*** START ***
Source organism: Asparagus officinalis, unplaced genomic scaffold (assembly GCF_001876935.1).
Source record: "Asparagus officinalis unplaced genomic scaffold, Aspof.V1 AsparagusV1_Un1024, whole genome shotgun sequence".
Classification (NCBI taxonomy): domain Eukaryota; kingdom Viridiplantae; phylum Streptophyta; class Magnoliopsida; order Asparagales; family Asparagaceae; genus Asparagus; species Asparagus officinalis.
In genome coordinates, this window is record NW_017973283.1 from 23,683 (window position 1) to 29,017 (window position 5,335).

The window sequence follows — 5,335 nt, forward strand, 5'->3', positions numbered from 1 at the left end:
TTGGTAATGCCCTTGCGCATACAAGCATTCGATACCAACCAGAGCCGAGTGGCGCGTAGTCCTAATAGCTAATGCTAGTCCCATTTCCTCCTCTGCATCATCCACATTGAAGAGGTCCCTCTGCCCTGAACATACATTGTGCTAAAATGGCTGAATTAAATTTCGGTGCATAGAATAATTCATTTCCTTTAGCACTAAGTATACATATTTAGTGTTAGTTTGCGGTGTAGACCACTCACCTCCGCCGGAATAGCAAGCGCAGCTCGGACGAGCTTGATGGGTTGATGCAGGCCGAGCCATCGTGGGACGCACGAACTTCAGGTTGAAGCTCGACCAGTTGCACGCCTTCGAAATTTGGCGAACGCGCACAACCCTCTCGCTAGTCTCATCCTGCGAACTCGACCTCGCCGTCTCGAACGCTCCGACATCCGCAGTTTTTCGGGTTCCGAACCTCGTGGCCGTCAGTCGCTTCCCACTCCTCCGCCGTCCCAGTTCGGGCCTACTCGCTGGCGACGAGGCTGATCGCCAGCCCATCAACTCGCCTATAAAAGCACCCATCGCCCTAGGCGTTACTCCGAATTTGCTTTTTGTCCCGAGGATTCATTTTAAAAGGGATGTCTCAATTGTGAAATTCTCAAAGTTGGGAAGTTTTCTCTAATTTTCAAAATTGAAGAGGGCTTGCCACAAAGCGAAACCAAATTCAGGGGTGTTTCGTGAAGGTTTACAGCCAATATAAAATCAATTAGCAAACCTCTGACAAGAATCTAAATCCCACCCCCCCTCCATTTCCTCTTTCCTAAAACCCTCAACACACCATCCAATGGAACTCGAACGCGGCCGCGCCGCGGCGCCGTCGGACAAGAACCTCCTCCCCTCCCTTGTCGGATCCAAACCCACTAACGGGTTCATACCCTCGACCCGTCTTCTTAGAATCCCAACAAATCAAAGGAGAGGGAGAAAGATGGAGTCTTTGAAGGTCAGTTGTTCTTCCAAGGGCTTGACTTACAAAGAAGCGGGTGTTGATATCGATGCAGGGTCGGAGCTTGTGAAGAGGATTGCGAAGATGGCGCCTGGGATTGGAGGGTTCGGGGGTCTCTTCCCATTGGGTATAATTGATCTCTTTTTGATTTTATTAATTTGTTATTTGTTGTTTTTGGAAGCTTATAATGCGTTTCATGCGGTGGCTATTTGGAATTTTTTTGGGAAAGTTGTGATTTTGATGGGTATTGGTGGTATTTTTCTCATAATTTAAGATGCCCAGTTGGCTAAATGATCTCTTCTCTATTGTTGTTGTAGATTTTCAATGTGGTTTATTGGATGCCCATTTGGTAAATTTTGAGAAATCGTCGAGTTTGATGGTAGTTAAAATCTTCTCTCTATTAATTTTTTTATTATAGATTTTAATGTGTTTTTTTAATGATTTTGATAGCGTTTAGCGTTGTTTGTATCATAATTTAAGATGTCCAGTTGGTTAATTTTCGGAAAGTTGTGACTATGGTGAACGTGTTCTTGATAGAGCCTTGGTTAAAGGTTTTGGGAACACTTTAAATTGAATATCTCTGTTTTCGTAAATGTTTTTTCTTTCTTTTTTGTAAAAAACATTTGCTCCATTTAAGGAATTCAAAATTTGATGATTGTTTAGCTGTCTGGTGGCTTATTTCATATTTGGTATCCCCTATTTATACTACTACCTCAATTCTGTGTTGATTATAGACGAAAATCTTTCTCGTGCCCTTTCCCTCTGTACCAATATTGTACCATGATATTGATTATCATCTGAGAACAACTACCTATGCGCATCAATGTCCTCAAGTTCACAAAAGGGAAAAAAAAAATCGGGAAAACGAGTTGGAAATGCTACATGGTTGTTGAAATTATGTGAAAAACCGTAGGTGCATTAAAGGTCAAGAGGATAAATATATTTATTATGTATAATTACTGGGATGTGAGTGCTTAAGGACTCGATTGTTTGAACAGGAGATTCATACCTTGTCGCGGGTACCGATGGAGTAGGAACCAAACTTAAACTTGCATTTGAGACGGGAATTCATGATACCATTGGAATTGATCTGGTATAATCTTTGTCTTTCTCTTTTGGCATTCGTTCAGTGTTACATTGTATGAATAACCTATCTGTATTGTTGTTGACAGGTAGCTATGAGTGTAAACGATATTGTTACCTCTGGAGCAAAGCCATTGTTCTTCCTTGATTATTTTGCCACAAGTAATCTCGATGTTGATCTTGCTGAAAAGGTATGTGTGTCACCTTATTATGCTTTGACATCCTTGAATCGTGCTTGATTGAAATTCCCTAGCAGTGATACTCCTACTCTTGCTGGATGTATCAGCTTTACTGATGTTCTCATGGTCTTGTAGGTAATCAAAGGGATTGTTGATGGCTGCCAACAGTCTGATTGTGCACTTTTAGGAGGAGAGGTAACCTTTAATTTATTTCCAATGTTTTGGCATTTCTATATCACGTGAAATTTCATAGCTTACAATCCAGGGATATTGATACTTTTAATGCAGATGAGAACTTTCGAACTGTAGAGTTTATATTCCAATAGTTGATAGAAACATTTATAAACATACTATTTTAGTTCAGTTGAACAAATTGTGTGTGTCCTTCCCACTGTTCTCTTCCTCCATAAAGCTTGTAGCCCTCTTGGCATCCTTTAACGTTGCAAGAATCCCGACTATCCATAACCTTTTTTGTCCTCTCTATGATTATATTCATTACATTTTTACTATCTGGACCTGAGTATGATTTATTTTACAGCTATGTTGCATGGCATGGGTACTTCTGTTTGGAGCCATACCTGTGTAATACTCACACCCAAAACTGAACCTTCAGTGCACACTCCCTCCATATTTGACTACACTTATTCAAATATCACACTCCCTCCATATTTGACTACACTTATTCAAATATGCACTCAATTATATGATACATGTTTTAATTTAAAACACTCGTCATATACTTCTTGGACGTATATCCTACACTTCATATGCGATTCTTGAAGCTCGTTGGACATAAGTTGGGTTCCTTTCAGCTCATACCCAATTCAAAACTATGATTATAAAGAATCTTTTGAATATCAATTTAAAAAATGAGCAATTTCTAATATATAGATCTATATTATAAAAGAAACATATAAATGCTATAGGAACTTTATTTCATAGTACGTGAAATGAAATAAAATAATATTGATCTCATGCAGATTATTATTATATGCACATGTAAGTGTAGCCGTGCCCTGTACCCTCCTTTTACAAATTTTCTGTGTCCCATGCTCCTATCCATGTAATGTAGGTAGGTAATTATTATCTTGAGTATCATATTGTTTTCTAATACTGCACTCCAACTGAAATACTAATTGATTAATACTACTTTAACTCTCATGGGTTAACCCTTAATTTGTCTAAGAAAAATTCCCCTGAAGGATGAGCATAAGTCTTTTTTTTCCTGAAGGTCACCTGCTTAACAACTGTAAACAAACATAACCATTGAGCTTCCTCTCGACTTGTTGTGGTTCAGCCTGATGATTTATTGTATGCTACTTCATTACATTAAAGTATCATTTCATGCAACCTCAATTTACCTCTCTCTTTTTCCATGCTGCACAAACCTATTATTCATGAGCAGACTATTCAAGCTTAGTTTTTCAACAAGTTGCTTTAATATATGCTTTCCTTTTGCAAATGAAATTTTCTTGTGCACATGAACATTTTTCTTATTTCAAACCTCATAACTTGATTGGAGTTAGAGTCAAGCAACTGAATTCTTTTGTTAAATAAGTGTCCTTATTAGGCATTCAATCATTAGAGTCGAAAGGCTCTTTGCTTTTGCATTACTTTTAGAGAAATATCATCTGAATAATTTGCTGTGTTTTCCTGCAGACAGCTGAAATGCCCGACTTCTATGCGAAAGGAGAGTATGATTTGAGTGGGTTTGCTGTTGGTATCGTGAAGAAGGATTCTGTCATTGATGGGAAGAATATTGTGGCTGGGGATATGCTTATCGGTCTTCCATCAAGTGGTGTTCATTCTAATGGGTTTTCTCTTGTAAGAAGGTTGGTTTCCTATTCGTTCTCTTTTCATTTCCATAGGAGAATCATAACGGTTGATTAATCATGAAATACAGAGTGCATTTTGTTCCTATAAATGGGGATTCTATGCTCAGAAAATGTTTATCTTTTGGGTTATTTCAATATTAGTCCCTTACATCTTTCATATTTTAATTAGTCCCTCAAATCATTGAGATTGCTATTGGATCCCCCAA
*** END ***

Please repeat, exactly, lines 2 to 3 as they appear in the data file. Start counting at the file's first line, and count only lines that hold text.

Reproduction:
Source record: "Asparagus officinalis unplaced genomic scaffold, Aspof.V1 AsparagusV1_Un1024, whole genome shotgun sequence".
Classification (NCBI taxonomy): domain Eukaryota; kingdom Viridiplantae; phylum Streptophyta; class Magnoliopsida; order Asparagales; family Asparagaceae; genus Asparagus; species Asparagus officinalis.